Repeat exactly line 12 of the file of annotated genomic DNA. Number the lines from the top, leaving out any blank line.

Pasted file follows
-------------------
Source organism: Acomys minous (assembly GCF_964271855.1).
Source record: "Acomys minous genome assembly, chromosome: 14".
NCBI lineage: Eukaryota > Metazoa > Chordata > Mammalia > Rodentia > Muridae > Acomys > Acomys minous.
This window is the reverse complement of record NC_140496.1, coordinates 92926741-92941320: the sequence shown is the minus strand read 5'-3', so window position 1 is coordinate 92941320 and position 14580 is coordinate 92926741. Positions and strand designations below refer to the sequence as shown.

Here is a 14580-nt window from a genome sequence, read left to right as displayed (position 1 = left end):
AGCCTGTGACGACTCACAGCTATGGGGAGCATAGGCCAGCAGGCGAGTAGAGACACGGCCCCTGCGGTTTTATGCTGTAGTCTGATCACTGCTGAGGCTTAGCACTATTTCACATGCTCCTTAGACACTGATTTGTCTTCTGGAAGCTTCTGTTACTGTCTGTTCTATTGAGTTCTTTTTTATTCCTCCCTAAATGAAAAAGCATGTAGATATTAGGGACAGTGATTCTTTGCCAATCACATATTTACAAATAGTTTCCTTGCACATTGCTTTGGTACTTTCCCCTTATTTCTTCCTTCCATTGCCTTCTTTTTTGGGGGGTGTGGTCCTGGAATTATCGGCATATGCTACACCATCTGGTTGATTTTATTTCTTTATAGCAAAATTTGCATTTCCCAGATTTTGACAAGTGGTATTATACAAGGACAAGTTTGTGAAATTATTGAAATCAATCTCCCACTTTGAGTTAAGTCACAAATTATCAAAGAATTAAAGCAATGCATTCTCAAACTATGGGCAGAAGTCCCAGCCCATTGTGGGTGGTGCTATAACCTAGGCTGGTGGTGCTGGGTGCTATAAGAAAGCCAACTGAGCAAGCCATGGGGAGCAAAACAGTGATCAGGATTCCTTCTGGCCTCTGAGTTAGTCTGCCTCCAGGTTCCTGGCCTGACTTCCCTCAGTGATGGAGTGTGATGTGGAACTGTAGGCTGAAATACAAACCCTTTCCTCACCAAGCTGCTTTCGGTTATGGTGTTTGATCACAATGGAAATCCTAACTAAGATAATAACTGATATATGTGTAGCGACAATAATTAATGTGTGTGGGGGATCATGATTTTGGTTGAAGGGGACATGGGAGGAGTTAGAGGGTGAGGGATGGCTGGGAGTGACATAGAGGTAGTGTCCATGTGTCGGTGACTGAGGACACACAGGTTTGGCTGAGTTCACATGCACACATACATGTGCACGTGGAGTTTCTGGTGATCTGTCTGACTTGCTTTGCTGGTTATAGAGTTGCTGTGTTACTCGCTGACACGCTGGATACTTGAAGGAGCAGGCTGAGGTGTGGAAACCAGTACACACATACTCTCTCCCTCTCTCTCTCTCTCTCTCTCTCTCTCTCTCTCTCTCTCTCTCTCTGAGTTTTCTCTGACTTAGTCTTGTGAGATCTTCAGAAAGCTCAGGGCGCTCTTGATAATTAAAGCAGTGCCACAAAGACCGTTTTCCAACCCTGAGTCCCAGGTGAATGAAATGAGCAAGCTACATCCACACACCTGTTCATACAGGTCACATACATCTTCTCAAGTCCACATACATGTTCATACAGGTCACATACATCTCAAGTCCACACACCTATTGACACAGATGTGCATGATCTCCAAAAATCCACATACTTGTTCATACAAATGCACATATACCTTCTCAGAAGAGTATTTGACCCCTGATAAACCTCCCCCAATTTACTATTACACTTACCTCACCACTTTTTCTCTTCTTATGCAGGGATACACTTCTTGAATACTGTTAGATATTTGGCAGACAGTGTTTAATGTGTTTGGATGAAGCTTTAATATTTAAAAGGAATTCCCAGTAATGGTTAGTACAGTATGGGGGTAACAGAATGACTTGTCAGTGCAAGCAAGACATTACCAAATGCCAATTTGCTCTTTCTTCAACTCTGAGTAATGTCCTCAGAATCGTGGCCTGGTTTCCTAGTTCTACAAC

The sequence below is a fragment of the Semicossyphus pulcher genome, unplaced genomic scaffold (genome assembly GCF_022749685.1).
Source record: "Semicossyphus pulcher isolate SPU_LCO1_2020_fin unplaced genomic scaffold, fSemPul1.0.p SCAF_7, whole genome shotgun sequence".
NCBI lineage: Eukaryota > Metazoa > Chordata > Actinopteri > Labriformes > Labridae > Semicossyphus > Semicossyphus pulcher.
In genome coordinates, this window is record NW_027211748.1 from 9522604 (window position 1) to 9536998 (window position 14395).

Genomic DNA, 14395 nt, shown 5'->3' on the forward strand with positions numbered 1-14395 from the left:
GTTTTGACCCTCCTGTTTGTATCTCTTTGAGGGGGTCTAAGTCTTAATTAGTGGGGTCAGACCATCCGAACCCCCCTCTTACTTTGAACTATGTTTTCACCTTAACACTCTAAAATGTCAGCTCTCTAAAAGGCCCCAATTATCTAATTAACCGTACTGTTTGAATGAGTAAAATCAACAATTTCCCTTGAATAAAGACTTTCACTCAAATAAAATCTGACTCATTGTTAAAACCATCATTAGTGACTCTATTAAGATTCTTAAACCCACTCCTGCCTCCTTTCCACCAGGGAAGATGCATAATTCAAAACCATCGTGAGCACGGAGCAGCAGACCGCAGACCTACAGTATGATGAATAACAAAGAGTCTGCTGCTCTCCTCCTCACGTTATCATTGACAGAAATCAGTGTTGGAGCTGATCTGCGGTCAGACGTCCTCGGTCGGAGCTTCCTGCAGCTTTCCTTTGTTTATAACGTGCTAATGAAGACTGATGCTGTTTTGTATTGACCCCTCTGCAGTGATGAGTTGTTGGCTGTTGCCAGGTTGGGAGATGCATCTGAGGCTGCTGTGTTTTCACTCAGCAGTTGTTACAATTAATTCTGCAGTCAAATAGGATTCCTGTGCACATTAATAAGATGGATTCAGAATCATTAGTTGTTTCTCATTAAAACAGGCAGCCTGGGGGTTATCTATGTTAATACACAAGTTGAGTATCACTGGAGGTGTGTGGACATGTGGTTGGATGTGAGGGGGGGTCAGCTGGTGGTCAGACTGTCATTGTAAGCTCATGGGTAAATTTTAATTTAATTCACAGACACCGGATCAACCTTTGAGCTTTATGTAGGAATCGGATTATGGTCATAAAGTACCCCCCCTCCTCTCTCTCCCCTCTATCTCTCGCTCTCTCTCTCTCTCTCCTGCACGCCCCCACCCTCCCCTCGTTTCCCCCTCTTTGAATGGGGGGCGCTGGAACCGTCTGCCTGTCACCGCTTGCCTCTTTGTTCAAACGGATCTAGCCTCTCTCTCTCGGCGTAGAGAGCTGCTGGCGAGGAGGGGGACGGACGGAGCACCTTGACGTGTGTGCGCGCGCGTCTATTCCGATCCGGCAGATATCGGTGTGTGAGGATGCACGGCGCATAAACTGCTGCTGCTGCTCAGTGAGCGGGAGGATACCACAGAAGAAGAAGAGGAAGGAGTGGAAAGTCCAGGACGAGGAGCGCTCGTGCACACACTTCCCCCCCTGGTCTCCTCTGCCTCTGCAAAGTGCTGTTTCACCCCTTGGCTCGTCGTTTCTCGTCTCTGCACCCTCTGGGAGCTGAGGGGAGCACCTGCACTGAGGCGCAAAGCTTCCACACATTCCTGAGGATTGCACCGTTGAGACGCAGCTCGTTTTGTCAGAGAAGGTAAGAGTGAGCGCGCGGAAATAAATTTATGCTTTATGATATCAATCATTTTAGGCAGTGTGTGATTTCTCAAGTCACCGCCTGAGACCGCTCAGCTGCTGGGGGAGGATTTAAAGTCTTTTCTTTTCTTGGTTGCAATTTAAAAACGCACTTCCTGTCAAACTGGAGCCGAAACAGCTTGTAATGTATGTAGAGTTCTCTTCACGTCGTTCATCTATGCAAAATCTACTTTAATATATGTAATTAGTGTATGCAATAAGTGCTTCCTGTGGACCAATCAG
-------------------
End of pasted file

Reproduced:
GTTTTGACCCTCCTGTTTGTATCTCTTTGAGGGGGTCTAAGTCTTAATTAGTGGGGTCAGACCATCCGAACCCCCCTCTTACTTTGAACTATGTTTTCACCTTAACACTCTAAAATGTCAGCTCTCTAAAAGGCCCCAATTATCTAATTAACCGTACTGTTTGAATGAGTAAAATCAACAATTTCCCTTGAATAAAGACTTTCACTCAAATAAAATCTGACTCATTGTTAAAACCATCATTAGTGACTCTATTAAGATTCTTAAACCCACTCCTGCCTCCTTTCCACCAGGGAAGATGCATAATTCAAAACCATCGTGAGCACGGAGCAGCAGACCGCAGACCTACAGTATGATGAATAACAAAGAGTCTGCTGCTCTCCTCCTCACGTTATCATTGACAGAAATCAGTGTTGGAGCTGATCTGCGGTCAGACGTCCTCGGTCGGAGCTTCCTGCAGCTTTCCTTTGTTTATAACGTGCTAATGAAGACTGATGCTGTTTTGTATTGACCCCTCTGCAGTGATGAGTTGTTGGCTGTTGCCAGGTTGGGAGATGCATCTGAGGCTGCTGTGTTTTCACTCAGCAGTTGTTACAATTAATTCTGCAGTCAAATAGGATTCCTGTGCACATTAATAAGATGGATTCAGAATCATTAGTTGTTTCTCATTAAAACAGGCAGCCTGGGGGTTATCTATGTTAATACACAAGTTGAGTATCACTGGAGGTGTGTGGACATGTGGTTGGATGTGAGGGGGGGTCAGCTGGTGGTCAGACTGTCATTGTAAGCTCATGGGTAAATTTTAATTTAATTCACAGACACCGGATCAACCTTTGAGCTTTATGTAGGAATCGGATTATGGTCATAAAGTACCCCCCCTCCTCTCTCTCCCCTCTATCTCTCGCTCTCTCTCTCTCTCTCCTGCACGCCCCCACCCTCCCCTCGTTTCCCCCTCTTTGAATGGGGGGCGCTGGAACCGTCTGCCTGTCACCGCTTGCCTCTTTGTTCAAACGGATCTAGCCTCTCTCTCTCGGCGTAGAGAGCTGCTGGCGAGGAGGGGGACGGACGGAGCACCTTGACGTGTGTGCGCGCGCGTCTATTCCGATCCGGCAGATATCGGTGTGTGAGGATGCACGGCGCATAAACTGCTGCTGCTGCTCAGTGAGCGGGAGGATACCACAGAAGAAGAAGAGGAAGGAGTGGAAAGTCCAGGACGAGGAGCGCTCGTGCACACACTTCCCCCCCTGGTCTCCTCTGCCTCTGCAAAGTGCTGTTTCACCCCTTGGCTCGTCGTTTCTCGTCTCTGCACCCTCTGGGAGCTGAGGGGAGCACCTGCACTGAGGCGCAAAGCTTCCACACATTCCTGAGGATTGCACCGTTGAGACGCAGCTCGTTTTGTCAGAGAAGGTAAGAGTGAGCGCGCGGAAATAAATTTATGCTTTATGATATCAATCATTTTAGGCAGTGTGTGATTTCTCAAGTCACCGCCTGAGACCGCTCAGCTGCTGGGGGAGGATTTAAAGTCTTTTCTTTTCTTGGTTGCAATTTAAAAACGCACTTCCTGTCAAACTGGAGCCGAAACAGCTTGTAATGTATGTAGAGTTCTCTTCACGTCGTTCATCTATGCAAAATCTACTTTAATATATGTAATTAGTGTATGCAATAAGTGCTTCCTGTGGACCAATCAG